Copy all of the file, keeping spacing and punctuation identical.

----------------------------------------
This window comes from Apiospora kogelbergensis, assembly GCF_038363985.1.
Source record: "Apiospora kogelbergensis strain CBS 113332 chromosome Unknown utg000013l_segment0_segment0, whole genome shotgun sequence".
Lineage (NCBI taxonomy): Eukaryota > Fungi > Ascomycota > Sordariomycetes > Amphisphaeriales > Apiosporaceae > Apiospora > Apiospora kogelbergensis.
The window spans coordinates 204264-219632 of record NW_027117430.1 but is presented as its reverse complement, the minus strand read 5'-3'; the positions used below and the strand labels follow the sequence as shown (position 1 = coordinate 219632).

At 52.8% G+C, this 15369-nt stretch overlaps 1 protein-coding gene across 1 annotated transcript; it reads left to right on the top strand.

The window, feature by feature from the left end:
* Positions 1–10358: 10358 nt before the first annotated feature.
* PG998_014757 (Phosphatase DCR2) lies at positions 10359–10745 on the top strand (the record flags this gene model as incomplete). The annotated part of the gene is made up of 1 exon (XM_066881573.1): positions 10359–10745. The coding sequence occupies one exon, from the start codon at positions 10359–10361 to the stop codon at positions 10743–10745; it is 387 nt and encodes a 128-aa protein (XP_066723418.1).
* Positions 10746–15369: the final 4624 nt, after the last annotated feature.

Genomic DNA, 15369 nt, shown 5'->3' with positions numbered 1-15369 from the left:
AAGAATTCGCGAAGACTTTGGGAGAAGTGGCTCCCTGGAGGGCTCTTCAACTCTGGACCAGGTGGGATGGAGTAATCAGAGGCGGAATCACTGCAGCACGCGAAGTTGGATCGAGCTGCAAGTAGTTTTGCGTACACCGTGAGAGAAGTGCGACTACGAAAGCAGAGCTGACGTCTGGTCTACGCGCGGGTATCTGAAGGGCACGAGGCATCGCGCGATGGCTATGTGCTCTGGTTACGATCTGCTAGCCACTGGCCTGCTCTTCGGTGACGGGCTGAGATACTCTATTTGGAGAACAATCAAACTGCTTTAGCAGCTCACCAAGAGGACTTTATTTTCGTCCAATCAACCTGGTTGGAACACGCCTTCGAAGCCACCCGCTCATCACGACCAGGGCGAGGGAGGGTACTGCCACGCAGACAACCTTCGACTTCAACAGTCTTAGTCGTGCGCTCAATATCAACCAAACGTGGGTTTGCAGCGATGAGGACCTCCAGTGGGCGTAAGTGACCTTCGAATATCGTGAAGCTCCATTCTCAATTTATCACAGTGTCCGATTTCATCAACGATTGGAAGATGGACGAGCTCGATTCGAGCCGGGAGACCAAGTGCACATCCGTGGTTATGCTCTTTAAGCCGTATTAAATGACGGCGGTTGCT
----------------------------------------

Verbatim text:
This window comes from Apiospora kogelbergensis, assembly GCF_038363985.1.
Source record: "Apiospora kogelbergensis strain CBS 113332 chromosome Unknown utg000013l_segment0_segment0, whole genome shotgun sequence".
Lineage (NCBI taxonomy): Eukaryota > Fungi > Ascomycota > Sordariomycetes > Amphisphaeriales > Apiosporaceae > Apiospora > Apiospora kogelbergensis.
The window spans coordinates 204264-219632 of record NW_027117430.1 but is presented as its reverse complement, the minus strand read 5'-3'; the positions used below and the strand labels follow the sequence as shown (position 1 = coordinate 219632).

At 52.8% G+C, this 15369-nt stretch overlaps 1 protein-coding gene across 1 annotated transcript; it reads left to right on the top strand.

The window, feature by feature from the left end:
* Positions 1–10358: 10358 nt before the first annotated feature.
* PG998_014757 (Phosphatase DCR2) lies at positions 10359–10745 on the top strand (the record flags this gene model as incomplete). The annotated part of the gene is made up of 1 exon (XM_066881573.1): positions 10359–10745. The coding sequence occupies one exon, from the start codon at positions 10359–10361 to the stop codon at positions 10743–10745; it is 387 nt and encodes a 128-aa protein (XP_066723418.1).
* Positions 10746–15369: the final 4624 nt, after the last annotated feature.

Genomic DNA, 15369 nt, shown 5'->3' with positions numbered 1-15369 from the left:
AAGAATTCGCGAAGACTTTGGGAGAAGTGGCTCCCTGGAGGGCTCTTCAACTCTGGACCAGGTGGGATGGAGTAATCAGAGGCGGAATCACTGCAGCACGCGAAGTTGGATCGAGCTGCAAGTAGTTTTGCGTACACCGTGAGAGAAGTGCGACTACGAAAGCAGAGCTGACGTCTGGTCTACGCGCGGGTATCTGAAGGGCACGAGGCATCGCGCGATGGCTATGTGCTCTGGTTACGATCTGCTAGCCACTGGCCTGCTCTTCGGTGACGGGCTGAGATACTCTATTTGGAGAACAATCAAACTGCTTTAGCAGCTCACCAAGAGGACTTTATTTTCGTCCAATCAACCTGGTTGGAACACGCCTTCGAAGCCACCCGCTCATCACGACCAGGGCGAGGGAGGGTACTGCCACGCAGACAACCTTCGACTTCAACAGTCTTAGTCGTGCGCTCAATATCAACCAAACGTGGGTTTGCAGCGATGAGGACCTCCAGTGGGCGTAAGTGACCTTCGAATATCGTGAAGCTCCATTCTCAATTTATCACAGTGTCCGATTTCATCAACGATTGGAAGATGGACGAGCTCGATTCGAGCCGGGAGACCAAGTGCACATCCGTGGTTATGCTCTTTAAGCCGTATTAAATGACGGCGGTTGCT